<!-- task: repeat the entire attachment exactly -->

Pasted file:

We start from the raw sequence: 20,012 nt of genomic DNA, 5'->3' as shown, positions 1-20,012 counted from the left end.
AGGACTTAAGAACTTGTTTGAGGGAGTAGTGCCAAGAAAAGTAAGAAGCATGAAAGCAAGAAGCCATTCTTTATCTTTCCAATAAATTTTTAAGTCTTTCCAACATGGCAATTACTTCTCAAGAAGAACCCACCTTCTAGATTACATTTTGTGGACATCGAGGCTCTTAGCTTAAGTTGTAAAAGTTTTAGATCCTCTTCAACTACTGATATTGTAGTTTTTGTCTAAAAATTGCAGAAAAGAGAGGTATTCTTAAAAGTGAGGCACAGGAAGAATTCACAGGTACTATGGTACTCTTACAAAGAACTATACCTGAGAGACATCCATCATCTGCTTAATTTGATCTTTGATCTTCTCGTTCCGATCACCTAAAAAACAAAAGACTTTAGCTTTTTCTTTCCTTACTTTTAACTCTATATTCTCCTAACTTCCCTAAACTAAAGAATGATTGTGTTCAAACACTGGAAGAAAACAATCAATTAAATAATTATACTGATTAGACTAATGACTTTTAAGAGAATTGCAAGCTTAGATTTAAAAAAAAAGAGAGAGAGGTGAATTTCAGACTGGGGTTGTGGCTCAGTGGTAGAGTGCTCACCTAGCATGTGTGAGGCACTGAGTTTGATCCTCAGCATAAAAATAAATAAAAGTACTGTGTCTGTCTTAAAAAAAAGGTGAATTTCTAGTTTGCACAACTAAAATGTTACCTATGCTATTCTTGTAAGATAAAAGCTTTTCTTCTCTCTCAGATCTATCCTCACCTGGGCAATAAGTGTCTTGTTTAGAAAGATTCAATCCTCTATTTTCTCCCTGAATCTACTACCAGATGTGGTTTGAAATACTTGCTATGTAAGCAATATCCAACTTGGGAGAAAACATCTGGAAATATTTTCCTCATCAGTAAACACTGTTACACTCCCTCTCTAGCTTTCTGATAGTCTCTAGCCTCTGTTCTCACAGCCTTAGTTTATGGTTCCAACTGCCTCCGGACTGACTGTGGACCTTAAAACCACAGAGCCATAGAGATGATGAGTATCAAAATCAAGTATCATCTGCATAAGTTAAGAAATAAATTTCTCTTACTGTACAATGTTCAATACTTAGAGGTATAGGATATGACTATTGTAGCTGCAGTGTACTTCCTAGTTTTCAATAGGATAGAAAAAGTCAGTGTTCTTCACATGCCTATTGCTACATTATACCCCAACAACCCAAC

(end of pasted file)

We start from the raw sequence: 20,012 nt of genomic DNA, 5'->3' as shown, positions 1-20,012 counted from the left end.
AGGACTTAAGAACTTGTTTGAGGGAGTAGTGCCAAGAAAAGTAAGAAGCATGAAAGCAAGAAGCCATTCTTTATCTTTCCAATAAATTTTTAAGTCTTTCCAACATGGCAATTACTTCTCAAGAAGAACCCACCTTCTAGATTACATTTTGTGGACATCGAGGCTCTTAGCTTAAGTTGTAAAAGTTTTAGATCCTCTTCAACTACTGATATTGTAGTTTTTGTCTAAAAATTGCAGAAAAGAGAGGTATTCTTAAAAGTGAGGCACAGGAAGAATTCACAGGTACTATGGTACTCTTACAAAGAACTATACCTGAGAGACATCCATCATCTGCTTAATTTGATCTTTGATCTTCTCGTTCCGATCACCTAAAAAACAAAAGACTTTAGCTTTTTCTTTCCTTACTTTTAACTCTATATTCTCCTAACTTCCCTAAACTAAAGAATGATTGTGTTCAAACACTGGAAGAAAACAATCAATTAAATAATTATACTGATTAGACTAATGACTTTTAAGAGAATTGCAAGCTTAGATTTAAAAAAAAAGAGAGAGAGGTGAATTTCAGACTGGGGTTGTGGCTCAGTGGTAGAGTGCTCACCTAGCATGTGTGAGGCACTGAGTTTGATCCTCAGCATAAAAATAAATAAAAGTACTGTGTCTGTCTTAAAAAAAAGGTGAATTTCTAGTTTGCACAACTAAAATGTTACCTATGCTATTCTTGTAAGATAAAAGCTTTTCTTCTCTCTCAGATCTATCCTCACCTGGGCAATAAGTGTCTTGTTTAGAAAGATTCAATCCTCTATTTTCTCCCTGAATCTACTACCAGATGTGGTTTGAAATACTTGCTATGTAAGCAATATCCAACTTGGGAGAAAACATCTGGAAATATTTTCCTCATCAGTAAACACTGTTACACTCCCTCTCTAGCTTTCTGATAGTCTCTAGCCTCTGTTCTCACAGCCTTAGTTTATGGTTCCAACTGCCTCCGGACTGACTGTGGACCTTAAAACCACAGAGCCATAGAGATGATGAGTATCAAAATCAAGTATCATCTGCATAAGTTAAGAAATAAATTTCTCTTACTGTACAATGTTCAATACTTAGAGGTATAGGATATGACTATTGTAGCTGCAGTGTACTTCCTAGTTTTCAATAGGATAGAAAAAGTCAGTGTTCTTCACATGCCTATTGCTACATTATACCCCAACAACCCAAC